Waterproof plastic bags A combination of sizes and styles are necessary to keep water out of your kit and clothes. A large gravel sack or heavy duty bin liner will act as a rucksack liner (bring spares), and ziploc (freezer) bags are brilliant for keeping your camera, and other bits of kit dry (bring lots as they tear easily). There are some very heavy duty ‘dry bags’ on the market (see above) – the choice is yours – a combination of both may be best. As the environment is so humid it is a good idea to keep any electronic equipment in bags containing silica gel sachets as these will absorb moisture and minimise the possibility of damage.
Day bag/Small rucksack (plus waterproof cover) 20-30 litre. Needed for your field work for carrying water, paper, pens, binoculars, cameras etc., so ensure a comfortable fit. Can also be used as your hand luggage on flights.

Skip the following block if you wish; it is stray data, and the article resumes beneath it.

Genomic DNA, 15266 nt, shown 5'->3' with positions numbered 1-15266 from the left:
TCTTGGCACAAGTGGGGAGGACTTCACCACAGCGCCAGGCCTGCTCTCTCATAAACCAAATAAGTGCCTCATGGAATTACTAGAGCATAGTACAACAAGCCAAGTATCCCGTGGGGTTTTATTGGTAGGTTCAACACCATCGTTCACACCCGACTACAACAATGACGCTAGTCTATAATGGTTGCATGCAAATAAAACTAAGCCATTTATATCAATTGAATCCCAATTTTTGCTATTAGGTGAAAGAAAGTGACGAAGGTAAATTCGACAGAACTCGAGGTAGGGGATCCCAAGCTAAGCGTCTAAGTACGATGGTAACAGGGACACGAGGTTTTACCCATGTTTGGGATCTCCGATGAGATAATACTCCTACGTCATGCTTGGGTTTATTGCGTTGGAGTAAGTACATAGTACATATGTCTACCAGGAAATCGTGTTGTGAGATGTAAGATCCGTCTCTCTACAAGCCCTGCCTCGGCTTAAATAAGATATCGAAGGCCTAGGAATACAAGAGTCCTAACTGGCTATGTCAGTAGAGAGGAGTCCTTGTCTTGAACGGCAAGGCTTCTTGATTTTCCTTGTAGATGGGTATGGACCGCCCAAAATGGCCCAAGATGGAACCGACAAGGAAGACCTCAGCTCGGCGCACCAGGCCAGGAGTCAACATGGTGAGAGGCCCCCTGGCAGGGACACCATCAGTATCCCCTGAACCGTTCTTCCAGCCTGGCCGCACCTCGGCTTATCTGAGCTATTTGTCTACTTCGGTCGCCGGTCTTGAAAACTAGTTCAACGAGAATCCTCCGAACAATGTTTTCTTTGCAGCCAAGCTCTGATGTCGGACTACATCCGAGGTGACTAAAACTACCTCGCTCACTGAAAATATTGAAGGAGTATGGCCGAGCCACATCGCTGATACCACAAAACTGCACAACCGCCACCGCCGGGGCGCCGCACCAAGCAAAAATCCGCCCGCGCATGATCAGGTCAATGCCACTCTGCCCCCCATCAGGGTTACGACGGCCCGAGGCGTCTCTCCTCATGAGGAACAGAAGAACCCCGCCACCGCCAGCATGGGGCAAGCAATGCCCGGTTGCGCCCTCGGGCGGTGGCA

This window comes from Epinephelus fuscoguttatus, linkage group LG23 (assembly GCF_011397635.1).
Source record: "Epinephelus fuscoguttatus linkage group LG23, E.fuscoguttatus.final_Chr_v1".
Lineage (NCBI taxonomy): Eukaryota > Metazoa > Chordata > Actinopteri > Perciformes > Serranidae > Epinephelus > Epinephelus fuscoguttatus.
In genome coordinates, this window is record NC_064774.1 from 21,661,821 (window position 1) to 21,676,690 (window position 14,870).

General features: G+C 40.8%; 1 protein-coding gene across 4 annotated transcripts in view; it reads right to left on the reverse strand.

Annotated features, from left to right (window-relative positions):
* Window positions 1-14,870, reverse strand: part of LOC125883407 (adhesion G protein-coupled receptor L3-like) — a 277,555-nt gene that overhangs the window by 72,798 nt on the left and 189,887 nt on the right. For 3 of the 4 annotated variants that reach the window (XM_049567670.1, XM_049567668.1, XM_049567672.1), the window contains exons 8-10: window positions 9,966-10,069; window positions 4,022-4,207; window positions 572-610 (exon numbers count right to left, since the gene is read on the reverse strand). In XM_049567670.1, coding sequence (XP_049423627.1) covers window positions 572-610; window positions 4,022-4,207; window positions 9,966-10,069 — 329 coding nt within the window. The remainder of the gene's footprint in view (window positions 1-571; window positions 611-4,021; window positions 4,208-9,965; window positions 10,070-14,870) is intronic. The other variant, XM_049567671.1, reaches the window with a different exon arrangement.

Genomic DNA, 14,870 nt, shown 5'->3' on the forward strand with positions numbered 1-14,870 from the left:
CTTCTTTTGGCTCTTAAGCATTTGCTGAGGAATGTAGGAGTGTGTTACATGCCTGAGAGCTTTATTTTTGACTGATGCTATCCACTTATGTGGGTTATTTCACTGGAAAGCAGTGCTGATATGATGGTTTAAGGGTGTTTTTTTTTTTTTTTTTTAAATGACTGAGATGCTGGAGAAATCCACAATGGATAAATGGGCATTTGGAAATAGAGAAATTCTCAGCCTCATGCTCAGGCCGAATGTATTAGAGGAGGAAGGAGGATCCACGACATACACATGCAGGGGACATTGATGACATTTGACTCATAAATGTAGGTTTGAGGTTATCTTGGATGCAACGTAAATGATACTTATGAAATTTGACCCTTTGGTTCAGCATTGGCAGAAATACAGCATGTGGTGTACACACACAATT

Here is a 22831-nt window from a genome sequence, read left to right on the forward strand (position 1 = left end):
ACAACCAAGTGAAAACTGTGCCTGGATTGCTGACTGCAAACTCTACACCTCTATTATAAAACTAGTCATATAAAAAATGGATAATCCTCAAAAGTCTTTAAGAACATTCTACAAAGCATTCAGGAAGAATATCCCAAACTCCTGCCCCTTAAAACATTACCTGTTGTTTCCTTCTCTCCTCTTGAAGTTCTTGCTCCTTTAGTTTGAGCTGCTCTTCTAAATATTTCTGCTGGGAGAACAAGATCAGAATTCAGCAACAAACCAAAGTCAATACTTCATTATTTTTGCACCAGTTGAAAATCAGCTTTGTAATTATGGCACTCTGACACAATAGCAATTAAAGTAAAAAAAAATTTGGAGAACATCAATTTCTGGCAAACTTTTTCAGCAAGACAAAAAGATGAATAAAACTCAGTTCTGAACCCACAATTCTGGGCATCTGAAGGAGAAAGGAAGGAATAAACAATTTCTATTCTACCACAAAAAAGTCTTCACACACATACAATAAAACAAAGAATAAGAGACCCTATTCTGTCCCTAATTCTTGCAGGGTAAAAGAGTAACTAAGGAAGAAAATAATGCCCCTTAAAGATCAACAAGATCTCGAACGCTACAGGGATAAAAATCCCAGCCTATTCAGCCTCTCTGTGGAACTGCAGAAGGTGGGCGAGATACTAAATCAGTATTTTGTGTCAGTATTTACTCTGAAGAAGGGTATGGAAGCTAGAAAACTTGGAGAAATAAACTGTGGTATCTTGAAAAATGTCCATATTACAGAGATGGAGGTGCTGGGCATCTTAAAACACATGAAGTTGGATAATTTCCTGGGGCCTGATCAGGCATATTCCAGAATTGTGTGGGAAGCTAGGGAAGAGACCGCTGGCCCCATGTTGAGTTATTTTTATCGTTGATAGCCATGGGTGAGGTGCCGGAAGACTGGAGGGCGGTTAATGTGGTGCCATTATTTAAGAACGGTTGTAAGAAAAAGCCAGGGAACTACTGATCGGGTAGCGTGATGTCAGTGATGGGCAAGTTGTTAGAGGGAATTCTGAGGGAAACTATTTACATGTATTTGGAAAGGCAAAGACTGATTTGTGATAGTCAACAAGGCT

Sleeping bag It can get surprisingly cold at night, especially in the forest camps, so some kind of sleeping bag is required. We recommend a 1-2 season lightweight sleeping bag. However, you may also wish to bring a silk or cotton liner or thin sheet for warmer nights, though this is optional.
Roll mat or Thermarest (optional extra – dependent on camp) Not essential. Can be used for both warmth and comfort in Labundo, or north Buton camp. Roll mats can be purchased cheaply, whereas Thermarests are more of an investment (be sure to buy a repair kit). Please check your allocated camp before purchasing this, as most of the camps have hammocks for sleeping in, so a roll mat would not be suitable. It is not essential for Labundo or north Buton, but can add extra comfort to your camp bed.